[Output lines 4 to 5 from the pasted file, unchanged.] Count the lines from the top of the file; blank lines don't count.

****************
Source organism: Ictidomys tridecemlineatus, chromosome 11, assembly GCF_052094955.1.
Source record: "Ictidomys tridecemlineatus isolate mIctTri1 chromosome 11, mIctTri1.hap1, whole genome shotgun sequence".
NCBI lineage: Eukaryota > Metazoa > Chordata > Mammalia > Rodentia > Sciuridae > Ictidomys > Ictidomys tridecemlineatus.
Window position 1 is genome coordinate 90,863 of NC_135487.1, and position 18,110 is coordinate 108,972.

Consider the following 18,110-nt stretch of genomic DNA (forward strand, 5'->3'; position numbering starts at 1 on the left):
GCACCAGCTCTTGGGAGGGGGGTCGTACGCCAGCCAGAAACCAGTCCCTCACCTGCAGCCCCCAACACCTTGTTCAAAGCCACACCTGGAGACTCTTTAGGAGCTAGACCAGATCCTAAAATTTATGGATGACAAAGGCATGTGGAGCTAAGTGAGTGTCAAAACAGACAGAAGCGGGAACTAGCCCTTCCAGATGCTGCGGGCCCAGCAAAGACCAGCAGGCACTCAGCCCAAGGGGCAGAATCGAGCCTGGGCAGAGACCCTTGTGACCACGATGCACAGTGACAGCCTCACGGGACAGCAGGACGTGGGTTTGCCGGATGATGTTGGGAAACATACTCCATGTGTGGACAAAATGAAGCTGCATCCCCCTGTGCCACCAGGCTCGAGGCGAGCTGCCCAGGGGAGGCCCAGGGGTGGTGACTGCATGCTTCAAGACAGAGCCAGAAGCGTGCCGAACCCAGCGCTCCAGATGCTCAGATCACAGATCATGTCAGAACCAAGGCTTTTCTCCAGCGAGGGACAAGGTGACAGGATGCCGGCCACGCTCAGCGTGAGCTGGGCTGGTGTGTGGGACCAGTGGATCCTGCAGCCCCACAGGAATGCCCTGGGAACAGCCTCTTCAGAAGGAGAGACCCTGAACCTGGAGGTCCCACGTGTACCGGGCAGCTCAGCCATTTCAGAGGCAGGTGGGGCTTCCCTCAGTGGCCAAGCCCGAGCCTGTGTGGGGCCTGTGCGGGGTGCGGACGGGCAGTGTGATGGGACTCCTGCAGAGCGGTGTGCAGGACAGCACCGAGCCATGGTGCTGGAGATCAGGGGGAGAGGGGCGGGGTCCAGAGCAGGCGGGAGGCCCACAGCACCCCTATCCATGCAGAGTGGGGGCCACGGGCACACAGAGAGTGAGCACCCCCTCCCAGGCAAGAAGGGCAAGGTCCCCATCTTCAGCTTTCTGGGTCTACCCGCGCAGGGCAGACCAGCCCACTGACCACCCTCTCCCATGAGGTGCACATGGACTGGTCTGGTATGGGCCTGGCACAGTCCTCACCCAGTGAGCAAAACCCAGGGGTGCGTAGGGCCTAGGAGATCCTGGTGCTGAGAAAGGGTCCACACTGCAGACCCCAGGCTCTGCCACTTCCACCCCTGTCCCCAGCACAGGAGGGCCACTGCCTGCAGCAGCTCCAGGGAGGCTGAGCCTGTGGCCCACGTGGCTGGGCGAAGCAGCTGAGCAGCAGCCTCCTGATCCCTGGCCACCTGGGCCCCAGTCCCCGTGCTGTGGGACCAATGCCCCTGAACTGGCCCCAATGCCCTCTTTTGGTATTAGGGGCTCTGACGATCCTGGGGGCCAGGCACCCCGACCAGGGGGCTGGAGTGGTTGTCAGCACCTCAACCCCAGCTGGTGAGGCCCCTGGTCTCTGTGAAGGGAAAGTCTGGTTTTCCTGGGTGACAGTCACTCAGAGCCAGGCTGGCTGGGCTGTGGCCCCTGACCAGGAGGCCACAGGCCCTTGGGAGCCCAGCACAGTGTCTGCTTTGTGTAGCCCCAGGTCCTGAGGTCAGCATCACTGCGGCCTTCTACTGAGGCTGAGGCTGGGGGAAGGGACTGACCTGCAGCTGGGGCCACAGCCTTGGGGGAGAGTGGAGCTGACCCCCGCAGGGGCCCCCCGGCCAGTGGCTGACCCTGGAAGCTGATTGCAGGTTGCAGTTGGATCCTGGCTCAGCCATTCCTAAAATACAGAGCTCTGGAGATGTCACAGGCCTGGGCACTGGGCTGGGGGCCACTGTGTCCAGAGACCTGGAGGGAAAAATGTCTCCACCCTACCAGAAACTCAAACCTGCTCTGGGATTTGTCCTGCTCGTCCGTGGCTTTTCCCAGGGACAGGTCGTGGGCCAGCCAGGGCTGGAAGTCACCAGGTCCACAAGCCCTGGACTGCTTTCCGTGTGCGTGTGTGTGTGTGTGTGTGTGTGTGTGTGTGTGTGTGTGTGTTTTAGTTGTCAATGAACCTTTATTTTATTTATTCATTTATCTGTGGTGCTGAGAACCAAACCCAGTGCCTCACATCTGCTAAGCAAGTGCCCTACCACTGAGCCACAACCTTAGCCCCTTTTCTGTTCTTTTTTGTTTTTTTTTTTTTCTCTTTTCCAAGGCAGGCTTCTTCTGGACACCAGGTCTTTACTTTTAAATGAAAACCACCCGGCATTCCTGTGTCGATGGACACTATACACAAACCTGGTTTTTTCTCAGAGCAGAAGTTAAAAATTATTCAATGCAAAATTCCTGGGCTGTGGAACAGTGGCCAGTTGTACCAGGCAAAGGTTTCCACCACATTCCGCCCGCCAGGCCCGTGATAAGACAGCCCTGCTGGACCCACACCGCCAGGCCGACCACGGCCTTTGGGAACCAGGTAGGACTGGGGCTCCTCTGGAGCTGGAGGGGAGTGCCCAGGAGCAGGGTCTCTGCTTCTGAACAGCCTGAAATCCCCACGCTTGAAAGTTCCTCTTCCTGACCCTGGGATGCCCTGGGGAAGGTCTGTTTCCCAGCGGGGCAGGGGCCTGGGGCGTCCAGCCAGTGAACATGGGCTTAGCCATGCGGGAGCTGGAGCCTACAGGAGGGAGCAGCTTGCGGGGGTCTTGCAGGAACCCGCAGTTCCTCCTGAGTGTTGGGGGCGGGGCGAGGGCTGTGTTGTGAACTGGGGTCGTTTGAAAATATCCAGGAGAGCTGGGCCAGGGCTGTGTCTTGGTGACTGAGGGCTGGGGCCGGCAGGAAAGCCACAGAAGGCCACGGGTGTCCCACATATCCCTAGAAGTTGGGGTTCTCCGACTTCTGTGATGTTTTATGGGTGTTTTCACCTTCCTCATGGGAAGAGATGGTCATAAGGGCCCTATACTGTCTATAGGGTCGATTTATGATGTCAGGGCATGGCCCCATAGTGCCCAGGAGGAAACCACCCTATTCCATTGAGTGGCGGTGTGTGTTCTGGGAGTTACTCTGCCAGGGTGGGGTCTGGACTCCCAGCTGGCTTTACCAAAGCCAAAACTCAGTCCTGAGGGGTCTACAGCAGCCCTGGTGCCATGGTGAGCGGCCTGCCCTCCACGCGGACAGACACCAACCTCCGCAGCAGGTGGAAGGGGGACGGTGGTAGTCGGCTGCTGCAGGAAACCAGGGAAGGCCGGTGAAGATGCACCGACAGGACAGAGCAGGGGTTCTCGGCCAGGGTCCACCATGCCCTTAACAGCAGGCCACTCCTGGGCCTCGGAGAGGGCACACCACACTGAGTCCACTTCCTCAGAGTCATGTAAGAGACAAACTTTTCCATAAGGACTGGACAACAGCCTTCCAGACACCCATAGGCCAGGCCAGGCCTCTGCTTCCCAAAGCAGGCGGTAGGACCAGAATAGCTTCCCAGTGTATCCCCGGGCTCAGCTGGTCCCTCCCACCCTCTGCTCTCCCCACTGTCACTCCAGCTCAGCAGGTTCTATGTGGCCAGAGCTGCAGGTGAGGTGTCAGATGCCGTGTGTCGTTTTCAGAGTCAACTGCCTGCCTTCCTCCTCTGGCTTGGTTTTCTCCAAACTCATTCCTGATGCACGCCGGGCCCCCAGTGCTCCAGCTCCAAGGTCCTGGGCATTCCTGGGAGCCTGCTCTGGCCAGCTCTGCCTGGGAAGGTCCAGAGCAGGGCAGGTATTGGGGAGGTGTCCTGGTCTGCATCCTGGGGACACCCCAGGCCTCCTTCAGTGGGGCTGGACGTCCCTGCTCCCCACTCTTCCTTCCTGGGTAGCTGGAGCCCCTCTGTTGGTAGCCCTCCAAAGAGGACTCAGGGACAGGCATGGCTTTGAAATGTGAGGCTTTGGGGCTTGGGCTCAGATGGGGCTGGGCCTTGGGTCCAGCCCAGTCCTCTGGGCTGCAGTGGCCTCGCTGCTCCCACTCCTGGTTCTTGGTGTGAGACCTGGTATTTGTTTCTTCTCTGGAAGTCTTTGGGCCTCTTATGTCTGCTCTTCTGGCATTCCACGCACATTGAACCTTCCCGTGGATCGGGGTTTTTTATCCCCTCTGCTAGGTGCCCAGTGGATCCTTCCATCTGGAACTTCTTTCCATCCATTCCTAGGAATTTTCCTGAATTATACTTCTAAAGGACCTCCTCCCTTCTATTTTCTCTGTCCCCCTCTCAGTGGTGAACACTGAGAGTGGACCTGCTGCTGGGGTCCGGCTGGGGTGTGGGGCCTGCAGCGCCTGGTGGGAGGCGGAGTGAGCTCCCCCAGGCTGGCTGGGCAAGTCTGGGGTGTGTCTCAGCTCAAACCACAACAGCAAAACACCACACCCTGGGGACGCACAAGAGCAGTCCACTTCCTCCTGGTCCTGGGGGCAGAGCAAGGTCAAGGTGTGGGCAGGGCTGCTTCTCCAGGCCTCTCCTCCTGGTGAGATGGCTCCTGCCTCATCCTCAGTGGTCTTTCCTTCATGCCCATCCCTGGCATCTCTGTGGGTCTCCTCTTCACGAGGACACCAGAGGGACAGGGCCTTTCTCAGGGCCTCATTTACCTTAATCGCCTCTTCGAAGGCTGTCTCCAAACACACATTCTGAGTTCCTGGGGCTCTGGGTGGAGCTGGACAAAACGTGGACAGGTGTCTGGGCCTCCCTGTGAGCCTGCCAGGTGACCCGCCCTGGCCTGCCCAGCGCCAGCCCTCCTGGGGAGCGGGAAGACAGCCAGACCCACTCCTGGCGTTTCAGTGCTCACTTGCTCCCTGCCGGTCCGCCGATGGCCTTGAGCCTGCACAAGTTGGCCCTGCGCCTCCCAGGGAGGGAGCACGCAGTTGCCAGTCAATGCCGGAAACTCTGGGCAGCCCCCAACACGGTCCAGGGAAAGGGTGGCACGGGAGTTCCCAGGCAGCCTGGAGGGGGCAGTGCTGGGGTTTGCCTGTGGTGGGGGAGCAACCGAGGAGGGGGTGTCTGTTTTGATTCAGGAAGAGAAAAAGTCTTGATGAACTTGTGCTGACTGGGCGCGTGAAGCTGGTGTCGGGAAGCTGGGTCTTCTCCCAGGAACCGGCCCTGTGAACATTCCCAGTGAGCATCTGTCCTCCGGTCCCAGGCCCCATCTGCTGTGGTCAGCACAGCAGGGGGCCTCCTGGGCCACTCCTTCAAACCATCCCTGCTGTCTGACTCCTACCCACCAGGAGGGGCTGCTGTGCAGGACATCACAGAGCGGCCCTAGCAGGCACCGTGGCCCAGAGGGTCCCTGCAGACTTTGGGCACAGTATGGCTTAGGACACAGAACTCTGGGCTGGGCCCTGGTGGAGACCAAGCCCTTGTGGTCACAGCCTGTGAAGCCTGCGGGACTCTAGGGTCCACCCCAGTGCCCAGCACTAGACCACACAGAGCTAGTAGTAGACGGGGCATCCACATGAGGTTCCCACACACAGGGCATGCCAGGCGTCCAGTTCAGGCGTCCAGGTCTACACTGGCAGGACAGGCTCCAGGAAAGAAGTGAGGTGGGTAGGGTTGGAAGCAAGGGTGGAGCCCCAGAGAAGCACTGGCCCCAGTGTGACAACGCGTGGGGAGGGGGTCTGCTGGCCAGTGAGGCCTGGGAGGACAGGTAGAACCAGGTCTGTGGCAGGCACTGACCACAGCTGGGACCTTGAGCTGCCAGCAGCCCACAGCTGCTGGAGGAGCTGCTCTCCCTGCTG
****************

Window position 1 is genome coordinate 90,863 of NC_135487.1, and position 18,110 is coordinate 108,972.

Consider the following 18,110-nt stretch of genomic DNA (forward strand, 5'->3'; position numbering starts at 1 on the left):